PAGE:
Wishing everyone a very Healthy, Happy and Prosperous New Year!
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Currently, the co-chairs of the bipartisan deficit committee have initiated proposals for the 2010 budget. The current budget includes the elimination or reduction of the home mortgage interest deduction. Presently, the goal of the report pertains to improving the countries current fiscal situation over the medium term. Furthermore, it aims to achieve long-term fiscal sustainability.
The original recommendations entailed savings of $208 billion over the next decade. On the other hand, recent revisions made by Democrat Erksine Bowles and former Sen. Alan Simpson propose a zero option plan, which would eliminate tax credits for homeowners and businesses. In their revised draft, they projected cutting the deficit by $3.9 trillion by 2020. In addition, they proposed that by the year 2035 this would reduce the national percentage of Gross Domestic Product (GDP) debt by 40%.
The current proposal indicates how the mortgage interest deduction is a nonessential. It further stipulates how other countries as Australia and Canada do not have it, yet people still buy homes. Furthermore, Simpson and Bowles assert that the mortgage interest deduction is part of tax expenditures considered unfair in draining the treasury. Therefore, they propose the elimination of all tax credits.
In the event that people do not want to accept their recommendations, they proffer a reduction. The aforementioned would include placing a limitation on the current mortgage interest deduction so that it would not exceed more than $500,000. Furthermore, homeowners could no longer apply it to a second home purchase.
Mortgage Interest Deductions Defined
Under Title 26, of U.S.C. § 16 3(c) of the United States Internal Revenue Service (IRS), homeowners are entitled to the mortgage interest deduction as long as they adhere to specific guidelines. These guidelines specify that a homeowner must itemize deductions. Additionally, the interest deducted may not surpass one million dollars.
Furthermore, the deductions may only involve the acquisition, construction, or comprehensive home improvement. On the other hand, despite a homeowners intended purpose or use, they may use up to $100,000 of their home equity.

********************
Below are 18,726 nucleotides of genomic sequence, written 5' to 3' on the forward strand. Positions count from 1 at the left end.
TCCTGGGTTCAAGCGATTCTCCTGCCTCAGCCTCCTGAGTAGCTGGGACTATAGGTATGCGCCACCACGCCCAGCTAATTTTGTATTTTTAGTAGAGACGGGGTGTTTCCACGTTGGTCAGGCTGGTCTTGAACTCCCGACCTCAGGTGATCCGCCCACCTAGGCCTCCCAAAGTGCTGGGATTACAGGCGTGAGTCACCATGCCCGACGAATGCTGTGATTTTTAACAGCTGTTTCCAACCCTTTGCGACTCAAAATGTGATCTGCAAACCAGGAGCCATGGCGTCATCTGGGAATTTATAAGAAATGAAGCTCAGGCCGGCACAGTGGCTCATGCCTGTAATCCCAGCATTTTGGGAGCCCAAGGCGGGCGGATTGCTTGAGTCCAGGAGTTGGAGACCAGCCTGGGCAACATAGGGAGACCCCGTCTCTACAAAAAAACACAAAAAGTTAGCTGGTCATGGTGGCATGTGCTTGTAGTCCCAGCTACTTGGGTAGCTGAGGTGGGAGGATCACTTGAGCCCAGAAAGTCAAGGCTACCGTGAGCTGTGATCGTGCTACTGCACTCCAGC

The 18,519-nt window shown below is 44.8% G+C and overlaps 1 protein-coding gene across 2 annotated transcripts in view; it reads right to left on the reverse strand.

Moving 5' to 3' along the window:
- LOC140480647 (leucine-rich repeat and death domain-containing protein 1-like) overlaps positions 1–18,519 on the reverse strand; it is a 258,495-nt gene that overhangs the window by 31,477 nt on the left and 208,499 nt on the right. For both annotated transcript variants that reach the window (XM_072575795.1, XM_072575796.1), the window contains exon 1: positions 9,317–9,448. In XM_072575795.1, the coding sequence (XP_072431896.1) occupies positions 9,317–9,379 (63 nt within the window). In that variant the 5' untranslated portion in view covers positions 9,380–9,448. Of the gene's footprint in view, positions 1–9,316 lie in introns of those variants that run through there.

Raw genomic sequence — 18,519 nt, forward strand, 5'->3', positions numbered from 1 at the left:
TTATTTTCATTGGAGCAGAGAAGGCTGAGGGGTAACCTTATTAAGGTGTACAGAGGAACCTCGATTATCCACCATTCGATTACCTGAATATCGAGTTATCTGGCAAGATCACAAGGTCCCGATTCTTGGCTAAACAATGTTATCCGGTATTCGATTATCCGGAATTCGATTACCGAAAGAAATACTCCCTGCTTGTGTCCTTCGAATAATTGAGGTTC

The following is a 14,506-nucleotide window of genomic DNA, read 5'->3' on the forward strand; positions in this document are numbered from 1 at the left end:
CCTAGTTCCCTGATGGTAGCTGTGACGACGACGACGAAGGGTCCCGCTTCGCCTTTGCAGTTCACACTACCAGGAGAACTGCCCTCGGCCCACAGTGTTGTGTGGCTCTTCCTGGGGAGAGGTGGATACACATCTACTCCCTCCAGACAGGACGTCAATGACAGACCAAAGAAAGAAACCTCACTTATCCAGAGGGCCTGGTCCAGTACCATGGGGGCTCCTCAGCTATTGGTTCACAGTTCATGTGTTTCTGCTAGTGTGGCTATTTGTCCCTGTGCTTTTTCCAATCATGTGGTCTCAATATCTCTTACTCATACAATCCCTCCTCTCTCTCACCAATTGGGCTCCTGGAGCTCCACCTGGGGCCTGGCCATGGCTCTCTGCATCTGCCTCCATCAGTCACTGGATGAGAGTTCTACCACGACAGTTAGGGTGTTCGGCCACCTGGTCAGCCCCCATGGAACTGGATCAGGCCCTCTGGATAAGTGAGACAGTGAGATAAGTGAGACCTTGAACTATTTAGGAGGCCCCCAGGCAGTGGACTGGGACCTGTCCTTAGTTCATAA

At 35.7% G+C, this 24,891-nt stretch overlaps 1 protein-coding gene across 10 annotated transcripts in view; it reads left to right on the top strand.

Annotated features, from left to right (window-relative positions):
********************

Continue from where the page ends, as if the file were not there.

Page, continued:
Reasons Congress Should Continue Mortgage Interest Deduction
As illustrated above, the benefits of mortgage interest deductions are many. Ultimately, it provides a way for homeowners to reduce their taxable income in accordance with the interest paid on their home loan. Therefore, it serves as a huge benefit for those who own their own home.
Presently, more than ¾ of all homeowners utilize this deduction throughout their home ownership. Generally, most of the people who need it the most are the middle class. Ultimately, the reduction or elimination of the mortgage interest deduction would eliminate one of the largest buying incentives within the national housing policy.
In the end, the National Association of Realtors (NAR) asserts that removing such a deduction will affect the overall stability of the current economy and housing market. In addition, the tax policy director, Ryan Ellis with the Americans for Tax Reforms contends that any changes with the current mortgage interest deduction will lead to tax increases amounting to over one trillion dollars in 10 years.
Right between Killington and Okemo ski resorts. Located just off VAST (Snowmobile Trails) there are possibilities for direct access to the trails the building features a heated garage which would be a perfect place to store and work on your sleds. It is also equidistant to echo lake and Woodard reservoir and just down the road from the Coolidge historical sites, Long Trail brewery, and the village of Woodstock this is the perfect location for year round vacation or daily life! There are 4 bedrooms, 4 large bathrooms, and an updated kitchen. Each room has individually controlled thermostat, and a propane fireplace. The building is very energy efficient! Owner financing available – this is not a drive-by – Priced to sell! $229,900.00
By: Pat Curry
Published: November 18, 2009
Before you plug in and light up for the holidays, run your decorations through this quick safety check.
Inspect light strings. Discard any that are damaged. Frayed or cracked electrical cords or broken sockets are leading fire hazards.
Follow the manufacturer’s instructions for connecting multiple strings. The general limit is three strings. Light strings with stacked plugs can usually accommodate greater lengths than end-to-end connections.
Replace burned-out bulbs promptly. Empty sockets can cause the entire string to overheat.
Make sure outdoor lighting is UL-rated for exterior use. Exterior lights, unlike those used inside the house, need to be weather-resistant. The same goes for any extension cords used outdoors.
Don’t use outdoor lights indoors. They’re too hot for interior use. For the coolest bulbs and greatest energy efficiency, try LED lights, which come in a wide range of styles and colors.
Don’t attach light strings with nails or staples. They can cut through the wire insulation and create a fire hazard. Only use UL-approved hangers.
Take exterior lights down within 90 days. The longer they stay up, the more likely they are to suffer damage from weather and critters chewing on them.
Store lights safely. Tangled lights can lead to damaged cords and broken sockets. After the holidays, coil each string loosely around a stiff piece of cardboard, wrap it in paper or fabric to protect the bulbs, and store in a sturdy container until next year.
Pat Curry is a former senior editor at BUILDER, the official magazine of the National Association of Home Builders, and a frequent contributor to real estate and home-building publications.